Having traced Nicky’s hack, CIA Director Robert Dewey (Tommy Lee Jones) and Cyber Ops Director Heather Lee (Alicia Vikander) go on the hunt to stop the files from being published only to run into Bourne, who had no part in what Nicky was doing in the first place. Dewey is the old-school, men’s-club-only tyrant of a leader, not believing in Lee’s abilities to the point of subversion. However, Lee’s smarts and acumen are almost too much of a match for Dewey and anyone else who gets in her way, including Nicky Parsons. Thanks to Lee and a CIA assassin credited as “Asset” (Vincent Cassel), Bourne nearly falls back into the CIA’s clutches and gunsights more times than before.
That he’s no longer in control of the game is something Bourne has to deal with right from the start. Likewise, Greengrass seems to have lost control of the story and the characters which have been building since 2002. Of course, we wouldn’t expect Bourne to be sipping margaritas on the beach somewhere after Ultimatum, and his solitary existence is put to good use. Everyone’s seen the trailer shot of him knocking a fighter out with one punch (that shot is replaced with an alternate take), but what the film shows is he’s become more brutal in the interim. However, that’s not where Greengrass has lost control.
It shows, rather, in the freewheeling heel turns everyone else seems to take. One minute, Heather Lee is viewed as a strong technical opponent of Bourne’s and Dewey’s; the next, she’s completely lost any handle on an operation she’s quarterbacking and quaking with fear. Likewise, Dewey’s slippery-eel persona never betrays what his endgame is or even if he has one. He’s fluid, without any sense of moral grounding. There’s no rhyme or reason to him, and while it can be excused by saying he’s someone who can roll with any punch thrown at him, it doesn’t excuse a lack of personal duty other than to keep his post as director.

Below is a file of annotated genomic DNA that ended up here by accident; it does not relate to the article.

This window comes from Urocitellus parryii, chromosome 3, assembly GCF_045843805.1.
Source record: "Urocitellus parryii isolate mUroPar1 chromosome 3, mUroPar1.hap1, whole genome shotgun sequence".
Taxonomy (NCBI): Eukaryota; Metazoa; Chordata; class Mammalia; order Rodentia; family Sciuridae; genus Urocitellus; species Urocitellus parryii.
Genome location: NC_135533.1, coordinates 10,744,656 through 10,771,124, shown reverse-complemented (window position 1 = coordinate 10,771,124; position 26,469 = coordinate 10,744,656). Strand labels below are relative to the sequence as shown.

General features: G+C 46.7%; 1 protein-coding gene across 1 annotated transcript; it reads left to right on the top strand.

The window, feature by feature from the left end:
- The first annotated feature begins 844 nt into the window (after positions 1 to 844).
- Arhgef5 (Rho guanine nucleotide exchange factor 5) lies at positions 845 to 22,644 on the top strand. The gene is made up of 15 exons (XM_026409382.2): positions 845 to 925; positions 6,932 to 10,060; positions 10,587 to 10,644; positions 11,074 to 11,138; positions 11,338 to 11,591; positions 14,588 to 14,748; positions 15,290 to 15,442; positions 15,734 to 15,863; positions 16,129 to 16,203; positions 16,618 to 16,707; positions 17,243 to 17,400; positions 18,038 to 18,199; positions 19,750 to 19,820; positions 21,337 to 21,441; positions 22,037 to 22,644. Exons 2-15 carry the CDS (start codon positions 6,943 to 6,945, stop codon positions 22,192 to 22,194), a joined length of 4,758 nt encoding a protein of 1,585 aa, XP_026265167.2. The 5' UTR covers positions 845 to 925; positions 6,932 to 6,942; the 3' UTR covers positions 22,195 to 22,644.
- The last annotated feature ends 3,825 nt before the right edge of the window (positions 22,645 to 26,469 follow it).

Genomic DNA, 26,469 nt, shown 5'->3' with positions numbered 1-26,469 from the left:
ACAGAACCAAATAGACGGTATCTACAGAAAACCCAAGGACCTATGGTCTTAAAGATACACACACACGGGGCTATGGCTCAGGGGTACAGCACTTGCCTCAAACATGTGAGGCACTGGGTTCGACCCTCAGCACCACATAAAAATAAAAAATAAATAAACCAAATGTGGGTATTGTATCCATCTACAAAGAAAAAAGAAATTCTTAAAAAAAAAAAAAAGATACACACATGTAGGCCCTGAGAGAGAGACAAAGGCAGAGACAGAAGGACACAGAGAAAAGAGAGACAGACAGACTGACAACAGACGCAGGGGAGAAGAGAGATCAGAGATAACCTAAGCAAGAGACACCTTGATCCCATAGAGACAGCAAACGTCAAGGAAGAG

The two stalwart characters with purpose and flow – Bourne and the Asset – remain the only true characters in Jason Bourne, and you know they’re going to meet at some point in the film, where fists will be bloodied and bones will crack. Bourne’s game of deftly avoiding his pursuers falls flat here, as does a subplot trying to hook the CIA’s clandestine operations into a new computer operating system run by software developer Aaron Kalloor (Riz Ahmed). But it’s a Bourne movie, and no Bourne movie can be totally bad. It follows the typical Bourne formula – a major death, a thrilling and destructive car chase, a brutal hand-to-hand fight, and an oddly-effected remembrance of personal history. High marks are given for its action sequences (who wouldn’t delight in a Las Vegas-based Bourne car chase?!) and its change from Bourne being the hunter to being the hunted, something which hasn’t happened since the first film. Yet the flimsy plot and structure can barely keep this from being devoid of personality in the way The Bourne Legacy was.